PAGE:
Tuesday, May 27, 2008
WASHINGTON — The chairman of the Joint Chiefs of Staff has written an unusual open letter to all those in uniform, warning them to stay out of politics as the nation approaches a presidential election in which the wars in Iraq and Afghanistan will be a central, and certainly divisive, issue.
“The U.S. military must remain apolitical at all times and in all ways,” wrote the chairman, Adm. Mike Mullen, the nation’s highest-ranking officer. “It is and must always be a neutral instrument of the state, no matter which party holds sway.”
Admiral Mullen’s essay appears in the coming issue of Joint Force Quarterly, an official military journal that is distributed widely among the officer corps.
The essay is the first Admiral Mullen has written for the journal as chairman of the Joint Chiefs, and veteran officers said they could not remember when a similar “all-hands” letter had been issued to remind military personnel to remain outside, if not above, contentious political debate.
The essay can be seen as a reflection of the deep concern among senior officers that the military, which is paying the highest price in carrying out national security policy, may be drawn into politicking this year.
The war in Iraq has already exceeded the length of World War II and is the nation’s longest conflict fought with an all-volunteer military since the Revolutionary War.
In particular, members of the Joint Chiefs have expressed worries this election year about the influence of retired officers who advise political campaigns, who have publicly called for a change in policy or who serve as television commentators on the war.
Among the most outspoken were those who joined the so-called generals’ revolt in 2006 demanding the resignation of Defense Secretary Donald H. Rumsfeld, as well as former officers who have written books attacking the Bush administration’s planning for and execution of the war in Iraq.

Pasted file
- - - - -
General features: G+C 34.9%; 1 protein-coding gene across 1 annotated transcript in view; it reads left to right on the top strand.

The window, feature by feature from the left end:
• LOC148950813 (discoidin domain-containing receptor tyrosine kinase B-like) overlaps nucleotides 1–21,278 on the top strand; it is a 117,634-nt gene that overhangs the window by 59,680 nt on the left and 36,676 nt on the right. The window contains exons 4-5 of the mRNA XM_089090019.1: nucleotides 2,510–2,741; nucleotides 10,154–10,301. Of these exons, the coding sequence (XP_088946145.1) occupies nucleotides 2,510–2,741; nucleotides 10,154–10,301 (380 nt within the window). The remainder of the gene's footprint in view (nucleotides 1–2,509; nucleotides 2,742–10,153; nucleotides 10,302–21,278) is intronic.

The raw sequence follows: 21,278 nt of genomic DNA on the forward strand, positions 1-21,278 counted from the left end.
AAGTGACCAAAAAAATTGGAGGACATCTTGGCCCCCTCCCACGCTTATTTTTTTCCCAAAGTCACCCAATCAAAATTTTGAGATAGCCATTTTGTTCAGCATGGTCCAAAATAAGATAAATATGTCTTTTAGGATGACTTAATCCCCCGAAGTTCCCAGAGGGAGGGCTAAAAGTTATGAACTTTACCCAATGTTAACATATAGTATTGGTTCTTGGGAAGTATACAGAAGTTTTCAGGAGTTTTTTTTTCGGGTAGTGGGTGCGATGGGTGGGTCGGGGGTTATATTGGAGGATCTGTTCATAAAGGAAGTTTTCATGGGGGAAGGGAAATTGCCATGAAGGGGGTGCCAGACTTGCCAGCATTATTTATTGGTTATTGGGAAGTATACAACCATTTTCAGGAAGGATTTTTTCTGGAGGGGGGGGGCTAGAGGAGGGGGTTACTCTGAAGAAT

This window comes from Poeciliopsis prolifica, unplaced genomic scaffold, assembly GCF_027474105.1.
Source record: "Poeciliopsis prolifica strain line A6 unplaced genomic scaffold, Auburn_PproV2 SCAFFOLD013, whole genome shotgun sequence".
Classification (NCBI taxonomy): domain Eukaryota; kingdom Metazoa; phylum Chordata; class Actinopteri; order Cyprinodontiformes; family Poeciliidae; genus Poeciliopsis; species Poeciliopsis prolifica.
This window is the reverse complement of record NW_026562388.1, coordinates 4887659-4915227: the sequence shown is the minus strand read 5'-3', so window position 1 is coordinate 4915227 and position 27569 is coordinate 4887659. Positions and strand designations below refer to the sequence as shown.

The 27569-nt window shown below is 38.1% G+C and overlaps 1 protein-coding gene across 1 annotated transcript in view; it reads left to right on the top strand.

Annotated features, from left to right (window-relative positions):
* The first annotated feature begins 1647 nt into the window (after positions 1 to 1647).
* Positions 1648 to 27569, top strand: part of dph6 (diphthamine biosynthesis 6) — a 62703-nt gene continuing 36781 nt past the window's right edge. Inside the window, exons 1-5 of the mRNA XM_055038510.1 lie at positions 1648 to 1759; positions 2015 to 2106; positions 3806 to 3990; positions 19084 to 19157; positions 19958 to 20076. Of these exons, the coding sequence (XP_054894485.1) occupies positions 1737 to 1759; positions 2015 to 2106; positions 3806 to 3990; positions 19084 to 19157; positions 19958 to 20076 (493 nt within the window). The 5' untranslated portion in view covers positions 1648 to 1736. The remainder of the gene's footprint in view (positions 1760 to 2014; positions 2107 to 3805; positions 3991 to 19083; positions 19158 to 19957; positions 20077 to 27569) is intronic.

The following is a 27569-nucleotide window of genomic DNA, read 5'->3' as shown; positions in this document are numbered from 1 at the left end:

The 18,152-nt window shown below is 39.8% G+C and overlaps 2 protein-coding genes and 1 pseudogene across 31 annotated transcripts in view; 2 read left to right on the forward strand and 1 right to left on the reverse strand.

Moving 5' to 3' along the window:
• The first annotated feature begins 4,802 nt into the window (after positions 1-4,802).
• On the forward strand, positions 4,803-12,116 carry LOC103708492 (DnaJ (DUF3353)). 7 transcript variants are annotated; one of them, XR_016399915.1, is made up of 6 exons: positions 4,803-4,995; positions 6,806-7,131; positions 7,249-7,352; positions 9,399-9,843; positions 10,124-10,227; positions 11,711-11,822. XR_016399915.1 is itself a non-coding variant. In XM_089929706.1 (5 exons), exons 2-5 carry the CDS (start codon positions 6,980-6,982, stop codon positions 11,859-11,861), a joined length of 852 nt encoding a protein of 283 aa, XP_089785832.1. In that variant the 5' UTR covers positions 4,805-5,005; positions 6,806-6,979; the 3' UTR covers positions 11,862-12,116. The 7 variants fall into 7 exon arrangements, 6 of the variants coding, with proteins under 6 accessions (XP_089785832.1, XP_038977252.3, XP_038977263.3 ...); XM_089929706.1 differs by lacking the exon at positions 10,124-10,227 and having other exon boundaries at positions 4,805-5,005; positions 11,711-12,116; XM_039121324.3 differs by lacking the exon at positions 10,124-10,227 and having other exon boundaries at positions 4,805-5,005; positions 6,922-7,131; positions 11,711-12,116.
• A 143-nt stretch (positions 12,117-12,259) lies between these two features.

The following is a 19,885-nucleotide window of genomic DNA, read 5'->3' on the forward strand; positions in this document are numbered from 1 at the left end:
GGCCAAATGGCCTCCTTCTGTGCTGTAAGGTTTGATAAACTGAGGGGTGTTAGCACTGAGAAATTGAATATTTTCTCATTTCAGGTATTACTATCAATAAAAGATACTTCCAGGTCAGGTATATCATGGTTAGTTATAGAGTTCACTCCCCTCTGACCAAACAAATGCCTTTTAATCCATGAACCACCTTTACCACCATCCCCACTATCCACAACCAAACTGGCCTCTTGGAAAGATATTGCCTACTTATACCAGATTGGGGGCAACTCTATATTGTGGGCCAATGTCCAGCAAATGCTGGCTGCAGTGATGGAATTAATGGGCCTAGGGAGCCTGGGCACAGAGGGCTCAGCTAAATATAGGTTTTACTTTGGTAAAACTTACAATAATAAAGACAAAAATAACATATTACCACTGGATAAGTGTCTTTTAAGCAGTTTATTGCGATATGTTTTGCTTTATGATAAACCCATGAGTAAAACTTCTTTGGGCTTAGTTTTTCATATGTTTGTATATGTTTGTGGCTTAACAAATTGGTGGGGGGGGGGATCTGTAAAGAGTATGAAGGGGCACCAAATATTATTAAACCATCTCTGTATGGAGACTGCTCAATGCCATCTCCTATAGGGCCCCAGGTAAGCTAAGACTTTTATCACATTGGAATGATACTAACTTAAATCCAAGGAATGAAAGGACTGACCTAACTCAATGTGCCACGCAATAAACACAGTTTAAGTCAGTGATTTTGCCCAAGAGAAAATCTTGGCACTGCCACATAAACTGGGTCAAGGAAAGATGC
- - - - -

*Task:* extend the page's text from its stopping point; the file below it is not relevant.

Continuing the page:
While retired officers have full rights to political activism, their colleagues still in uniform fear its effect on those trying to carry out the mission, especially more junior officers and enlisted personnel. Active-duty military personnel are prohibited from taking part in partisan politics.
“As the nation prepares to elect a new president,” Admiral Mullen wrote, “we would all do well to remember the promises we made: to obey civilian authority, to support and defend the Constitution and to do our duty at all times.”
“Keeping our politics private is a good first step,” he added. “The only things we should be wearing on our sleeves are our military insignia.”
Admiral Mullen said he was inspired to write the essay after receiving a constant stream of legitimate, if troubling, questions while visiting military personnel around the world. He said their questions included, “What if a Democrat wins?” and, “What will that do to the mission in Iraq?” and, “Do you think it’s better for one party or another to have the White House?”
“I am not suggesting that military professionals abandon all personal opinions about modern social or political issues,” Admiral Mullen wrote. “What I am suggesting — indeed, what the nation expects — is that military personnel will, in the execution of the mission assigned to them, put aside their partisan leanings. Political opinions have no place in cockpit or camp or conference room.”
He noted that “part of the deal we made when we joined up was to willingly subordinate our individual interests to the greater good of protecting vital national interests.”